The Economics Behind Borders Shutdown: A Virtual Age Triumph?

The Economics Behind Borders Shutdown

The Economics Behind Borders Shutdown

What started 40 years ago as an 800-square-foot bookstore in Ann Arbor, soon grew to become one of the world’s largest bookstore chains.

Confirmation has now come through that the Borders Group, not having received any offers that could salvage it, will be liquidating the company’s remaining 399 stores, starting as soon as coming Friday.

The Borders Group, America’s second-largest chain of bookstores after Barnes and Noble, filed for bankruptcy in February this year, when the company also announced that it would be shutting down 200 of its 659 stores.

The Digital Age Consumes

The Borders Group, which once operated over 100 stores, through its expansion phase put countless local bookshops out of business, with its sheer scale and variety of offerings.

At its peak in 2003, Borders operated 1,249 stores under the Borders and Waldenbooks names.

However, its dominance changed dramatically over the last decade, with an increasing number of people choosing to shop for books and music online and the company not being able to develop web-based sales or electronic books.

Barnes & Noble, Borders’ primary competitor, in the meantime, kept up with the changing needs of its consumers, and invested in its own Nook e-reader.

Referring to the changes brought about by the dawn of electronic media, Borders Group President Mike Edwards, said in a statement, “We were all working hard towards a different outcome, but the headwinds we have been facing for quite some time including the rapidly changing book industry, e-reader revolution and turbulent economy have brought us to where we are now.”

Losses Incurred

The Borders Group, employing almost 11,000 people, has not turned a profit since 2006.

According to records filed at the Securities and Exchange Commission, sales of the Borders Group have dropped from $3.13 billion in fiscal year 2009 to $2.25 billion. With gross margins having reduced by almost 50%, the company suffered net losses totaling to around $595 million over the three-year period.

Earlier this year, the company owed tens of millions of dollars to publishers, including $36.9 million to Hachette Book Group, $41.1 million to Penguin Putnam, $33.8 million to Simon & Schuster and $33.5 million to Random House.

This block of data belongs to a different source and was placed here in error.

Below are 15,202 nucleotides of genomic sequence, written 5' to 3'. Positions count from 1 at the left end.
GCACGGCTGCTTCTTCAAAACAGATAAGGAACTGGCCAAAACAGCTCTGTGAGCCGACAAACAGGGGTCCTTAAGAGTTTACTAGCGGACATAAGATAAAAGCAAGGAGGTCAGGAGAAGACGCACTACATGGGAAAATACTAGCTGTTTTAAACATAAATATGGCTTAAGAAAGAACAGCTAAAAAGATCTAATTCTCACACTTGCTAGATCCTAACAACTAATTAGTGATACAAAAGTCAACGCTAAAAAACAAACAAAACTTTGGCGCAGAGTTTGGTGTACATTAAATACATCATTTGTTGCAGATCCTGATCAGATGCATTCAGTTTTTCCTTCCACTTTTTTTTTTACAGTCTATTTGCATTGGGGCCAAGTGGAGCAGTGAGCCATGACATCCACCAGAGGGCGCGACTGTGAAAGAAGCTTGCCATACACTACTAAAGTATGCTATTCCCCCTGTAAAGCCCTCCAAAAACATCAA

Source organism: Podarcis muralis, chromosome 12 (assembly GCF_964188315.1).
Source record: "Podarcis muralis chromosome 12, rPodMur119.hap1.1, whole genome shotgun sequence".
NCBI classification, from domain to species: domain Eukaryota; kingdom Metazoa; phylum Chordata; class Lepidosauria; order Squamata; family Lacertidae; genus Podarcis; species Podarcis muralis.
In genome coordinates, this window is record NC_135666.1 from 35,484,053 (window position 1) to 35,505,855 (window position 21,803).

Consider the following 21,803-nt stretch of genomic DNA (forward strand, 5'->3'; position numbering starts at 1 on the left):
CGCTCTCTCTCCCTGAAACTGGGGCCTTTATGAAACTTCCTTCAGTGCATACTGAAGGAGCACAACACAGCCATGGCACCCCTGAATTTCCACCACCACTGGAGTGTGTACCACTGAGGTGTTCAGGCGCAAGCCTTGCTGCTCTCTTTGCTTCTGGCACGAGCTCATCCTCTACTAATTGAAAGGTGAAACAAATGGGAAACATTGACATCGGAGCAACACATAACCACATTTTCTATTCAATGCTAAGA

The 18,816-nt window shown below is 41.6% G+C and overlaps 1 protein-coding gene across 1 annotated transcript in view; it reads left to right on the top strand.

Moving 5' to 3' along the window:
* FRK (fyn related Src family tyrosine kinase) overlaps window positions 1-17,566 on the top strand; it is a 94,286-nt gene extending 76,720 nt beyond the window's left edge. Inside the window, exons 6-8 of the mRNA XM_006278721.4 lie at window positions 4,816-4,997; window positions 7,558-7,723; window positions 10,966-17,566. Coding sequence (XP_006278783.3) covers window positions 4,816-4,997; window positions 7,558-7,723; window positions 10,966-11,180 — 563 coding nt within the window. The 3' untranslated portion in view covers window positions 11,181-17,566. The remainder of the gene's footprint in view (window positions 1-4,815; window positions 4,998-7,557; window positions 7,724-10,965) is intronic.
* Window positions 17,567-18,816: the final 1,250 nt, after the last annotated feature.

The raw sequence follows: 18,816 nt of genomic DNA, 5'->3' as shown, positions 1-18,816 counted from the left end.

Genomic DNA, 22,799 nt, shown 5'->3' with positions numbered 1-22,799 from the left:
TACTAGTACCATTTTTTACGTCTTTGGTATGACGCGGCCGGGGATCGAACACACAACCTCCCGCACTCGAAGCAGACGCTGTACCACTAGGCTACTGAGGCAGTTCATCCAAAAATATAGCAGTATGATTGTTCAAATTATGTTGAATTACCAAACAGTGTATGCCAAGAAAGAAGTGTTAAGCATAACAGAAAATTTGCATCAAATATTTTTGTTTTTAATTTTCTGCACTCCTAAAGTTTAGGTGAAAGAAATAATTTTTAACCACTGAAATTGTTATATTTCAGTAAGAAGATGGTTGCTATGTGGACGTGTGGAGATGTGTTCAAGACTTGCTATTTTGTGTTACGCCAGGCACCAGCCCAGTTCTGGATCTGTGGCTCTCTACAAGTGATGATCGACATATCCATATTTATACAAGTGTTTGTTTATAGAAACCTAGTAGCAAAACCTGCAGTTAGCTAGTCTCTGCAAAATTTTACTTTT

After having filed for bankruptcy in February, the final hope of salvation for Borders crashed, when the company could not reach an agreement with Phoenix-based private-equity investor Najafi.

Earlier this month, Najafi, which owns Book-of-the-Month Club, Doubleday Book Clubs and Columbia House, offered $215 million in cash and other consideration earlier this month to the Borders Group.

Creditors however, objected to the bid last week, suggesting that the bid from Hilco and Gordon Brothers would bring in between $252 million and $284 million in cash.

In response, Najafi has now refused to up their bid, with the group’s CEO, Jahm Najafi, saying in a statement that “We will not, reluctantly,” be making a bid, sealing Borders’ fate of going into liquidation.

What does this mean for the broader context of the growing conflict between print media and the digital age?

As stated by Daniel Howes, business columnist and associate business editor of The Detroit News, Borders going down is “another piece of discomfiting evidence that the era launched by Johannes Gutenberg’s printing press in 1440 is endangered by the accelerating digitalization of information. Consumption now is more transactional than tactile, the form clinically technical instead of the physical connection of binding and pages that have been books for six centuries… like Borders soon will be, another monument to missed business opportunity and to changing times that are making the world safer for an Apple and lot less so for Borders.”

Aubrey Chang
Aubrey Chang, Associate Editor Industry Leaders Magazine (www.industryleadersmagazine.com)

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